BERLIN (AP) — Turkey's prime minister said Thursday during a meeting with German Chancellor Angela Merkel that a prominent German-Turkish journalist held in prison for a year has not yet been formally charged because of a backlog in court cases following a failed coup in Turkey in 2016.
Speaking at a news conference in Berlin, Binali Yildirim said he hopes a court hearing for Deniz Yucel, a 44-year-old correspondent for German daily Die Welt, "will take place in a short period of time."
Yucel, who has both German and Turkish citizenship, was arrested in Istanbul a year ago Wednesday on terrorism and propaganda accusations. His high-profile case and that of six other German citizens that are held in Turkey for what Germany considers political reasons have soured relations between the two countries badly.
"Be it Deniz Yucel or other defendants, their trials are continuing under the principle of the state of law," Yildirim told reporters. "Turkey went through a major coup attempt. There are thousands of trials concerning the coup. The courts are very busy. There is a delay stemming from the workload of the court."
It is the first time the Turkish government has given any kind of explanation for why Yucel has not yet been formally charged.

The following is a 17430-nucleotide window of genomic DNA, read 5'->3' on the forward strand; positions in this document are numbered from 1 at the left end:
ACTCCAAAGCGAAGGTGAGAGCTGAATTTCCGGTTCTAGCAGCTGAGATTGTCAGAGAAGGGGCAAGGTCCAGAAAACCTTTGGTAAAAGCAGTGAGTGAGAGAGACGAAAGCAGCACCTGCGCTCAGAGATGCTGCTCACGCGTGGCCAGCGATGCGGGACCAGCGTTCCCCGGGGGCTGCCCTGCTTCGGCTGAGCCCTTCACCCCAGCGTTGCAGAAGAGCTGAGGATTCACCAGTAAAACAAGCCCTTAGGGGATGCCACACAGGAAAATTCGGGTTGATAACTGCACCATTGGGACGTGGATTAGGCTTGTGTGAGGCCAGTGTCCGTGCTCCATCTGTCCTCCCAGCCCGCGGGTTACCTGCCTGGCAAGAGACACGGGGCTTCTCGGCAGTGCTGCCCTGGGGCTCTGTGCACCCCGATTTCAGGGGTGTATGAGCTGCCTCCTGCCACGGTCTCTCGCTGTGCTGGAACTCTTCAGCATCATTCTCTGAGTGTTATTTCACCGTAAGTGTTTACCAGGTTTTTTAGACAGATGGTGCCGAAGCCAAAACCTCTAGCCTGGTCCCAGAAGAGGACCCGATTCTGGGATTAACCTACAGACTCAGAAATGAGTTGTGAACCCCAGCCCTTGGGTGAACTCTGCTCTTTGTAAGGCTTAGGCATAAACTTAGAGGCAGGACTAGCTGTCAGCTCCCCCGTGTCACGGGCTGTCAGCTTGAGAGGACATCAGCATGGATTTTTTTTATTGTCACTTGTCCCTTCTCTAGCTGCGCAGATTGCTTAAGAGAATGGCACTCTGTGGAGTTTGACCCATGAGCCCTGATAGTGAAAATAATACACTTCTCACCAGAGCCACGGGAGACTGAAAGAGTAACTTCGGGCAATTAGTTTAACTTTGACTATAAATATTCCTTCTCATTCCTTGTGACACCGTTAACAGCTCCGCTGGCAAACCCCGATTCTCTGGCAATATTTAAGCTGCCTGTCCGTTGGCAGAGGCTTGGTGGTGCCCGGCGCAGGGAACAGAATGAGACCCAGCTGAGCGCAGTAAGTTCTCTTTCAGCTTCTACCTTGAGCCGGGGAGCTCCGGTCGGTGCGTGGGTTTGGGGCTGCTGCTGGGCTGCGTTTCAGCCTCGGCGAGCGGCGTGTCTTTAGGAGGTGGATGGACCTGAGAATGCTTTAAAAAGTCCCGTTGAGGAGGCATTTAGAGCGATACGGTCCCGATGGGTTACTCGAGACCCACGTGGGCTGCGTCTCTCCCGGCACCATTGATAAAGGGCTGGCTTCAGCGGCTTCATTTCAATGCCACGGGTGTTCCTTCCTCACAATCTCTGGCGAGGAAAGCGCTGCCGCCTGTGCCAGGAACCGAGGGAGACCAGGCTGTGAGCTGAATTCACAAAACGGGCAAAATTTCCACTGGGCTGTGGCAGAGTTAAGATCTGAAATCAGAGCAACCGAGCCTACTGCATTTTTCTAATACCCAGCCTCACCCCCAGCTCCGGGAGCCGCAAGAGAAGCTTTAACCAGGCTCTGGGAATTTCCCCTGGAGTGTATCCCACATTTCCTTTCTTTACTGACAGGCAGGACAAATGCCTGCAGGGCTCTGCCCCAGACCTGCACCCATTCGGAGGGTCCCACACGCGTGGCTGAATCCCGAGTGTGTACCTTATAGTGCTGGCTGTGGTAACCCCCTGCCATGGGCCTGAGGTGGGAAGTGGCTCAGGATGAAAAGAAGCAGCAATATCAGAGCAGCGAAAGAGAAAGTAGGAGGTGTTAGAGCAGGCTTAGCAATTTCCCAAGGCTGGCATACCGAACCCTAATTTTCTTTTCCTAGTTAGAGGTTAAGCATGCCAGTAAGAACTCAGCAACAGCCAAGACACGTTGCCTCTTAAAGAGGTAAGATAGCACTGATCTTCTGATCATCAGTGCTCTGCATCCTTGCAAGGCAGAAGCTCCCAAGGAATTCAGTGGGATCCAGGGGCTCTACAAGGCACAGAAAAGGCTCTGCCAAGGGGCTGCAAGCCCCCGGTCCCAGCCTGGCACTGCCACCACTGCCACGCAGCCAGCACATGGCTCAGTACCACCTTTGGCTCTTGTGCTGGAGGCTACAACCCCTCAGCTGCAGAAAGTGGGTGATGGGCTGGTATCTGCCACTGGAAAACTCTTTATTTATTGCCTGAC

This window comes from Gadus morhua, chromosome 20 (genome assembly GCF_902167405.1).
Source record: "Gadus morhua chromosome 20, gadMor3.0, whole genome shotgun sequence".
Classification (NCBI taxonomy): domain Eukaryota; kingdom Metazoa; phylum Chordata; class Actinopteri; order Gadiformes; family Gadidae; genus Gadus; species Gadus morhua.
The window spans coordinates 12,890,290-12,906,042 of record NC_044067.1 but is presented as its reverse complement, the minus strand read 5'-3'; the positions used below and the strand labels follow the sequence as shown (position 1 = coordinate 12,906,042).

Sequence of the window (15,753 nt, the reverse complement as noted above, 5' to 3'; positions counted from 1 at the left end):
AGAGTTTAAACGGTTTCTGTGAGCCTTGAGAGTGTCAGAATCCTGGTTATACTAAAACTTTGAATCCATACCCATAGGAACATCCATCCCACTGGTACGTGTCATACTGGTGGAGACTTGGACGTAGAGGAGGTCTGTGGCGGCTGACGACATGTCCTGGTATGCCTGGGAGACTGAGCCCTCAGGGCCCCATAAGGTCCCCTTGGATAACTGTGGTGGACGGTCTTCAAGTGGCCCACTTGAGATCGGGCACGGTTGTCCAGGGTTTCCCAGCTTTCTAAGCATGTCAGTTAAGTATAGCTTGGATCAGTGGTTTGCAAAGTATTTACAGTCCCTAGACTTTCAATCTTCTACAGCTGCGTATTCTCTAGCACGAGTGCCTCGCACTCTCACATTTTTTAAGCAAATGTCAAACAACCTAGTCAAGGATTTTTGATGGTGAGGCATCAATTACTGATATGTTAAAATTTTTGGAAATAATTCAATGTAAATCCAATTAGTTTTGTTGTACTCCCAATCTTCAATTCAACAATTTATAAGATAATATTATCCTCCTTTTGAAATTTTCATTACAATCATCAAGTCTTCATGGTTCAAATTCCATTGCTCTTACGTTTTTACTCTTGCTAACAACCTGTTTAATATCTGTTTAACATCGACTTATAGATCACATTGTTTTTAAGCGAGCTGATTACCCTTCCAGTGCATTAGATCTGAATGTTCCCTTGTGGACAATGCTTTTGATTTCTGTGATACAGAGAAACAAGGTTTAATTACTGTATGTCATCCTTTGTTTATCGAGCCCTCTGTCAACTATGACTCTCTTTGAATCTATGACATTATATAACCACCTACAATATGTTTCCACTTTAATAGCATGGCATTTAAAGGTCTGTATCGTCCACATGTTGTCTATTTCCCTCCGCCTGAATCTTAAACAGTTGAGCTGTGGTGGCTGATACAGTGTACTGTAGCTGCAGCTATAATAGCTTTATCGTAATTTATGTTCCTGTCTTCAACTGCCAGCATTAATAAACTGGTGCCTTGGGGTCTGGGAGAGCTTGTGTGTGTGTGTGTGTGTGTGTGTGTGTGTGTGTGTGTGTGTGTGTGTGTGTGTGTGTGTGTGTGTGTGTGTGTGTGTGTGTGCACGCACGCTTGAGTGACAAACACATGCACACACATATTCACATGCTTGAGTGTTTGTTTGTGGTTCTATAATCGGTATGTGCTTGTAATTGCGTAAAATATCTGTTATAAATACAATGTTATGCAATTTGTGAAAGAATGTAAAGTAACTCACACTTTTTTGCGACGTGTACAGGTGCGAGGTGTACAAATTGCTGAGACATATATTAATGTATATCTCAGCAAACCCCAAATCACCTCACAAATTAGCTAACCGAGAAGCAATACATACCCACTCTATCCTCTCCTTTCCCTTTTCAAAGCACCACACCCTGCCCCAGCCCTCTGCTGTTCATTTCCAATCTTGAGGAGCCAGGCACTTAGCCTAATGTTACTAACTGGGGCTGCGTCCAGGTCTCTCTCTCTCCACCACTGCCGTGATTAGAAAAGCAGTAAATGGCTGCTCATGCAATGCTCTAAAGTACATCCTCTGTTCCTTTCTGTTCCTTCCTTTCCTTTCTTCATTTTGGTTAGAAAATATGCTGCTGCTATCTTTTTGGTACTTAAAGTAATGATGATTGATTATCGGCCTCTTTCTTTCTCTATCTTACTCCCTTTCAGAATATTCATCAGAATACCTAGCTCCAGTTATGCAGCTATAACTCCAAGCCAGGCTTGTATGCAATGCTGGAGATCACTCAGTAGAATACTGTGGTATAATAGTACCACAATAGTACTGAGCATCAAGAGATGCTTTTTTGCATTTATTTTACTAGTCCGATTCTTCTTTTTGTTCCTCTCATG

Merkel also reiterated the German government's stance that a fair and speedy trial for Yucel and the other detained Germans is a prerequisite for improving relations between the two countries.
However, she also called Yildirim's visit "a signal that both sides have the will to improve German-Turkish relations ... even if that's not so easy at the moment."
During the news conference, a man in the in the reporters' section of the Chancellery interrupted the session briefly by holding up pictures of injured people with the word "Afrin" written across them in bold letters.
The Turkish government started a military operation last month against the Syrian Kurdish enclave of Afrin in northern Syria. There have been deaths on both sides.
Yildirim responded to the man holding up the pictures by telling him that, "If you want to know what's happening in Afrin, you have go there — don't try to manipulate us."
Outside of the Chancellery there were protests as well. More than 100 people, including Kurdish groups, protested against Yildirim's visit holding up banners with the slogan "Turkey get out of Kurdistan" and waving Kurdish flags.
Suzan Fraser contributed from Ankara, Turkey.